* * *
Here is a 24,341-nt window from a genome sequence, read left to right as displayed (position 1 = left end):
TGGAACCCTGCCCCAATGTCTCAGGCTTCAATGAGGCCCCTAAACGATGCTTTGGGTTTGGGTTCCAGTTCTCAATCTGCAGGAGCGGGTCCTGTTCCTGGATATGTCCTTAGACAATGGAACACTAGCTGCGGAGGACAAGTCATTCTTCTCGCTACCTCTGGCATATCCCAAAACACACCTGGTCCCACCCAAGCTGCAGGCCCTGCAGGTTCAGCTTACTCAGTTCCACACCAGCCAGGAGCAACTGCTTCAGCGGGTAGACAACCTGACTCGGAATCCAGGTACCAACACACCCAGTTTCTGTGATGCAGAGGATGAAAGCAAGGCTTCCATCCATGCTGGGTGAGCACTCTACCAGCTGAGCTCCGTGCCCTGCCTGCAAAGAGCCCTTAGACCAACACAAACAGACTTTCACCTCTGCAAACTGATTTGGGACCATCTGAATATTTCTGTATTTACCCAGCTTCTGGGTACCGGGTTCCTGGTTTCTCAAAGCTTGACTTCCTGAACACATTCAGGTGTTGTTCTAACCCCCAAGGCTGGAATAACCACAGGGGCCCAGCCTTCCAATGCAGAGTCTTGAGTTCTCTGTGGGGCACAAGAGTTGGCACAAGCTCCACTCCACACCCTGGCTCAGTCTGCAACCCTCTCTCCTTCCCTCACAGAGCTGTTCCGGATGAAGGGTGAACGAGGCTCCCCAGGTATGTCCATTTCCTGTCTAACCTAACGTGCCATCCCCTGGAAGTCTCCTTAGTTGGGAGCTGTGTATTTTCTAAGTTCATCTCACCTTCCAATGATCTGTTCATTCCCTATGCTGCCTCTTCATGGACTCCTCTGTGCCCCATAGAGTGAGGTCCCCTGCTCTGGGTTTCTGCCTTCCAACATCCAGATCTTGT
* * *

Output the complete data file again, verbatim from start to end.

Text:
Here is a 24,341-nt window from a genome sequence, read left to right as displayed (position 1 = left end):
TGGAACCCTGCCCCAATGTCTCAGGCTTCAATGAGGCCCCTAAACGATGCTTTGGGTTTGGGTTCCAGTTCTCAATCTGCAGGAGCGGGTCCTGTTCCTGGATATGTCCTTAGACAATGGAACACTAGCTGCGGAGGACAAGTCATTCTTCTCGCTACCTCTGGCATATCCCAAAACACACCTGGTCCCACCCAAGCTGCAGGCCCTGCAGGTTCAGCTTACTCAGTTCCACACCAGCCAGGAGCAACTGCTTCAGCGGGTAGACAACCTGACTCGGAATCCAGGTACCAACACACCCAGTTTCTGTGATGCAGAGGATGAAAGCAAGGCTTCCATCCATGCTGGGTGAGCACTCTACCAGCTGAGCTCCGTGCCCTGCCTGCAAAGAGCCCTTAGACCAACACAAACAGACTTTCACCTCTGCAAACTGATTTGGGACCATCTGAATATTTCTGTATTTACCCAGCTTCTGGGTACCGGGTTCCTGGTTTCTCAAAGCTTGACTTCCTGAACACATTCAGGTGTTGTTCTAACCCCCAAGGCTGGAATAACCACAGGGGCCCAGCCTTCCAATGCAGAGTCTTGAGTTCTCTGTGGGGCACAAGAGTTGGCACAAGCTCCACTCCACACCCTGGCTCAGTCTGCAACCCTCTCTCCTTCCCTCACAGAGCTGTTCCGGATGAAGGGTGAACGAGGCTCCCCAGGTATGTCCATTTCCTGTCTAACCTAACGTGCCATCCCCTGGAAGTCTCCTTAGTTGGGAGCTGTGTATTTTCTAAGTTCATCTCACCTTCCAATGATCTGTTCATTCCCTATGCTGCCTCTTCATGGACTCCTCTGTGCCCCATAGAGTGAGGTCCCCTGCTCTGGGTTTCTGCCTTCCAACATCCAGATCTTGT